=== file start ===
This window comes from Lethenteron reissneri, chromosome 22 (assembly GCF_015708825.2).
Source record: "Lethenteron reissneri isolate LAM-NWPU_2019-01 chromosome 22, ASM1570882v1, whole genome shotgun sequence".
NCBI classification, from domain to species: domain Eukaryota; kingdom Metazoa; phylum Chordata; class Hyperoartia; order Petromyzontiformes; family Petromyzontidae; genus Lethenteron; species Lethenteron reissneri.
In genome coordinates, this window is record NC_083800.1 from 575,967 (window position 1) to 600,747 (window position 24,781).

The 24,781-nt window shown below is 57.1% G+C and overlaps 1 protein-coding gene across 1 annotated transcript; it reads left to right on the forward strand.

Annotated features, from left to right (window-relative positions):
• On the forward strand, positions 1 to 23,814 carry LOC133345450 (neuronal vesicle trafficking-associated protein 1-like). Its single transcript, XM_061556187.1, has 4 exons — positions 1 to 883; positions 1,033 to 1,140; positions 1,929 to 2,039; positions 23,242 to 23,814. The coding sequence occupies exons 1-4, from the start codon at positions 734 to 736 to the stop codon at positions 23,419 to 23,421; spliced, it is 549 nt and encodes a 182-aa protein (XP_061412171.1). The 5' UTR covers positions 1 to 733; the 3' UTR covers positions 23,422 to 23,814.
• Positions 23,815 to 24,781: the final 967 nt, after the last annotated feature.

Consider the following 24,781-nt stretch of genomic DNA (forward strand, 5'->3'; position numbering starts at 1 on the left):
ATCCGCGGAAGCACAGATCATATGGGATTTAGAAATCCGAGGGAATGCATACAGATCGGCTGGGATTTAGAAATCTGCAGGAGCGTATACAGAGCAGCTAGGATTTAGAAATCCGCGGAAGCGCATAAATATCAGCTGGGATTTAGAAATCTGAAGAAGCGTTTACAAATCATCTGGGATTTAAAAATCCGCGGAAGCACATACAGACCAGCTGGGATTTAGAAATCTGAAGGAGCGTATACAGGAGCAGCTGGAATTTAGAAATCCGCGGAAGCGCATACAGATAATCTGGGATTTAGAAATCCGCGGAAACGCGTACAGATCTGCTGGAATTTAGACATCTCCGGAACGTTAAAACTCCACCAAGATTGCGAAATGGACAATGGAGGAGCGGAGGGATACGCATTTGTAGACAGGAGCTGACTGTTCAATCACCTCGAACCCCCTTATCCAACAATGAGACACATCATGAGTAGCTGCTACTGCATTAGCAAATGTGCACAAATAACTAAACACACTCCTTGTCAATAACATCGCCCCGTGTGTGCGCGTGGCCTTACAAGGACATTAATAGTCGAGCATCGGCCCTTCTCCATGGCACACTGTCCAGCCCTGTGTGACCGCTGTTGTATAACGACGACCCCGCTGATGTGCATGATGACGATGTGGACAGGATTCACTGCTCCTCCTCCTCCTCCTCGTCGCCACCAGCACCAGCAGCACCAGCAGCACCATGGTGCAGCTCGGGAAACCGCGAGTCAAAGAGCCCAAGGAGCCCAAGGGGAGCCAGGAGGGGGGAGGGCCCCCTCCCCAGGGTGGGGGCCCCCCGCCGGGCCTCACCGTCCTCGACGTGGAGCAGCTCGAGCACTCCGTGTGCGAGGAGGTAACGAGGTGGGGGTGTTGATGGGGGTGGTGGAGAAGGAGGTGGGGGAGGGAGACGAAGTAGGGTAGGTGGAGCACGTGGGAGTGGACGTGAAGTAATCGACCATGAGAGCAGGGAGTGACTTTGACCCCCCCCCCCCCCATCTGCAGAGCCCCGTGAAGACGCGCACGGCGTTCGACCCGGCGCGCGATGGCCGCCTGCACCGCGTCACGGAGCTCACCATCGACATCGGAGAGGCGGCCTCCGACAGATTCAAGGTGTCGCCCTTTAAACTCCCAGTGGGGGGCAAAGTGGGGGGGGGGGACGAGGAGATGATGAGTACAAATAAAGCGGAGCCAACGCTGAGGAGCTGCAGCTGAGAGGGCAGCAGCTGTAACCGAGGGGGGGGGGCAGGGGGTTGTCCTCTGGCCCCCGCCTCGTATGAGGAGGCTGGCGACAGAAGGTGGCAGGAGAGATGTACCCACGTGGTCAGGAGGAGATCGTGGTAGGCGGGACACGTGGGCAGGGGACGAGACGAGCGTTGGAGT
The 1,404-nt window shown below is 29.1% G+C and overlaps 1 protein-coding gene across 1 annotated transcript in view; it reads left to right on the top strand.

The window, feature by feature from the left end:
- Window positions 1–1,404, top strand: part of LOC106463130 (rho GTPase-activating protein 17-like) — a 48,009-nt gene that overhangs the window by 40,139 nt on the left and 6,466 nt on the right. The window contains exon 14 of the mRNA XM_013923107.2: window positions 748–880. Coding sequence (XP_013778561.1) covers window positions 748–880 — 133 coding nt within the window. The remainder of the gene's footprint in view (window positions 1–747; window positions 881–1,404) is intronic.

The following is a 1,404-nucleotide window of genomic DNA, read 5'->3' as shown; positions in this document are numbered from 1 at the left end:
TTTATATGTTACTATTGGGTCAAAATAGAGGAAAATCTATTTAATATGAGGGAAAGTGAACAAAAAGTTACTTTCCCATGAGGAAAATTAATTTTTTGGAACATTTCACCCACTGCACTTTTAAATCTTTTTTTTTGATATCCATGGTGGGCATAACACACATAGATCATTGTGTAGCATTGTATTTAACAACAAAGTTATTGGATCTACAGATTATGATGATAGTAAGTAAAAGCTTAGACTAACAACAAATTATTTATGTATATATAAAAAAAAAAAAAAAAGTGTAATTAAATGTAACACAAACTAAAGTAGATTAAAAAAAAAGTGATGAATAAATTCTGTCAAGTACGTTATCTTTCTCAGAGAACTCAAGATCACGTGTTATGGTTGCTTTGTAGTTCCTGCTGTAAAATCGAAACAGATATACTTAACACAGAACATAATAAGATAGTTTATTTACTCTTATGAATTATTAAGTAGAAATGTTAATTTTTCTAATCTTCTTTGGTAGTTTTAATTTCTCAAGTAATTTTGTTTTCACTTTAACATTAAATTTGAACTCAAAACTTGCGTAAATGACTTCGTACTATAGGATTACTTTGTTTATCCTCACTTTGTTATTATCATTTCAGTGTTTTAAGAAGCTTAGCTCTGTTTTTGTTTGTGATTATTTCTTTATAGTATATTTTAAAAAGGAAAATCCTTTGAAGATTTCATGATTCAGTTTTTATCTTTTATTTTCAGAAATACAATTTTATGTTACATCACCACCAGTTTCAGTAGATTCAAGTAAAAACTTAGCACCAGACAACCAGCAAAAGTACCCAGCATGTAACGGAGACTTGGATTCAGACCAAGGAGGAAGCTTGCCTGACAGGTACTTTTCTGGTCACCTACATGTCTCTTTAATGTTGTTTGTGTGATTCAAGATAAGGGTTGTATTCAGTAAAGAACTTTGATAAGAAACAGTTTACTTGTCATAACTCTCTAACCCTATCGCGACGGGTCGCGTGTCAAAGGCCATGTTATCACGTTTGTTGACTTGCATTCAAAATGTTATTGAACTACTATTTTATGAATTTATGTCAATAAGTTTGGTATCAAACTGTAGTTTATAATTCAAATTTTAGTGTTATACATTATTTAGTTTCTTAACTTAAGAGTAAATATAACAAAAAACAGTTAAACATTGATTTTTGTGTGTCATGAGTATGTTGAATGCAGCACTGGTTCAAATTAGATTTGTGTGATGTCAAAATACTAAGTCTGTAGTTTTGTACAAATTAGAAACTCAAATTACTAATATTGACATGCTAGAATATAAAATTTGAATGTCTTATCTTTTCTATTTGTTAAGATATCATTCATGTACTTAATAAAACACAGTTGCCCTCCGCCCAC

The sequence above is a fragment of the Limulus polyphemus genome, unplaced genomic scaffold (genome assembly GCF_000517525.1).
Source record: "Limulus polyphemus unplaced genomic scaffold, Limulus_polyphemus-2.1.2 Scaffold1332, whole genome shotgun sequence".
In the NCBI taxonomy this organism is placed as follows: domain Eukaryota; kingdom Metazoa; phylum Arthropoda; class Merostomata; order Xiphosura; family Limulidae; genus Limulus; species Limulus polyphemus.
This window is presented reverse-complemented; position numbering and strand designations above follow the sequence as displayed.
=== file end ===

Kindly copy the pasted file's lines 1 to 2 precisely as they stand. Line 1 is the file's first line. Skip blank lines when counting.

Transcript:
This window comes from Lethenteron reissneri, chromosome 22 (assembly GCF_015708825.2).
Source record: "Lethenteron reissneri isolate LAM-NWPU_2019-01 chromosome 22, ASM1570882v1, whole genome shotgun sequence".